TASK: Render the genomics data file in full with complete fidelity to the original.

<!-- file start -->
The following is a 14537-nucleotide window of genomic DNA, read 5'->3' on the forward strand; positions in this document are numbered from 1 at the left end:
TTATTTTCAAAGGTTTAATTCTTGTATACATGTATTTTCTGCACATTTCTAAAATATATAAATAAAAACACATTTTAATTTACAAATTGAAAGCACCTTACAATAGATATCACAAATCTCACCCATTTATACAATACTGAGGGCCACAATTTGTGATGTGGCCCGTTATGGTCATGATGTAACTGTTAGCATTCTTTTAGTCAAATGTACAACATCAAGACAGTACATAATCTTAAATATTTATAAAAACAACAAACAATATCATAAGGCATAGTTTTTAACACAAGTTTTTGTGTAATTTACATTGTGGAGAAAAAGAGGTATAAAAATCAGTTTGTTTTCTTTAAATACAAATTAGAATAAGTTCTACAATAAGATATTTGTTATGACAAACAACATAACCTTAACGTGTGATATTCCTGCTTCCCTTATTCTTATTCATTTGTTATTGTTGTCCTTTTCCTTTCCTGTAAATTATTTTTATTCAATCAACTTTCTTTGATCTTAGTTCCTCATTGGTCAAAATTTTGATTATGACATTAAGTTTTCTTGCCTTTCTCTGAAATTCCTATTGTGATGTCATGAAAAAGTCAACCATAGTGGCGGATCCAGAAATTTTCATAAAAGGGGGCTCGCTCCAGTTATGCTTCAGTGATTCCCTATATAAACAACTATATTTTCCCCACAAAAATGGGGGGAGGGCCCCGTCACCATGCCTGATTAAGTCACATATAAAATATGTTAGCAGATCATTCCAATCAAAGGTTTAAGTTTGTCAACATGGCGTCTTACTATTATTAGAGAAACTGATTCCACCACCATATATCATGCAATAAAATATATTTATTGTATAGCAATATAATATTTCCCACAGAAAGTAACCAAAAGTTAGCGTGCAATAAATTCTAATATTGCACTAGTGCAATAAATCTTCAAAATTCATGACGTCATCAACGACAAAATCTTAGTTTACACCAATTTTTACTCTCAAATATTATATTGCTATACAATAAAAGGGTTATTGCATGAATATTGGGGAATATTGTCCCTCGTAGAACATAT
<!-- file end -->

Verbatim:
The following is a 14537-nucleotide window of genomic DNA, read 5'->3' on the forward strand; positions in this document are numbered from 1 at the left end:
TTATTTTCAAAGGTTTAATTCTTGTATACATGTATTTTCTGCACATTTCTAAAATATATAAATAAAAACACATTTTAATTTACAAATTGAAAGCACCTTACAATAGATATCACAAATCTCACCCATTTATACAATACTGAGGGCCACAATTTGTGATGTGGCCCGTTATGGTCATGATGTAACTGTTAGCATTCTTTTAGTCAAATGTACAACATCAAGACAGTACATAATCTTAAATATTTATAAAAACAACAAACAATATCATAAGGCATAGTTTTTAACACAAGTTTTTGTGTAATTTACATTGTGGAGAAAAAGAGGTATAAAAATCAGTTTGTTTTCTTTAAATACAAATTAGAATAAGTTCTACAATAAGATATTTGTTATGACAAACAACATAACCTTAACGTGTGATATTCCTGCTTCCCTTATTCTTATTCATTTGTTATTGTTGTCCTTTTCCTTTCCTGTAAATTATTTTTATTCAATCAACTTTCTTTGATCTTAGTTCCTCATTGGTCAAAATTTTGATTATGACATTAAGTTTTCTTGCCTTTCTCTGAAATTCCTATTGTGATGTCATGAAAAAGTCAACCATAGTGGCGGATCCAGAAATTTTCATAAAAGGGGGCTCGCTCCAGTTATGCTTCAGTGATTCCCTATATAAACAACTATATTTTCCCCACAAAAATGGGGGGAGGGCCCCGTCACCATGCCTGATTAAGTCACATATAAAATATGTTAGCAGATCATTCCAATCAAAGGTTTAAGTTTGTCAACATGGCGTCTTACTATTATTAGAGAAACTGATTCCACCACCATATATCATGCAATAAAATATATTTATTGTATAGCAATATAATATTTCCCACAGAAAGTAACCAAAAGTTAGCGTGCAATAAATTCTAATATTGCACTAGTGCAATAAATCTTCAAAATTCATGACGTCATCAACGACAAAATCTTAGTTTACACCAATTTTTACTCTCAAATATTATATTGCTATACAATAAAAGGGTTATTGCATGAATATTGGGGAATATTGTCCCTCGTAGAACATAT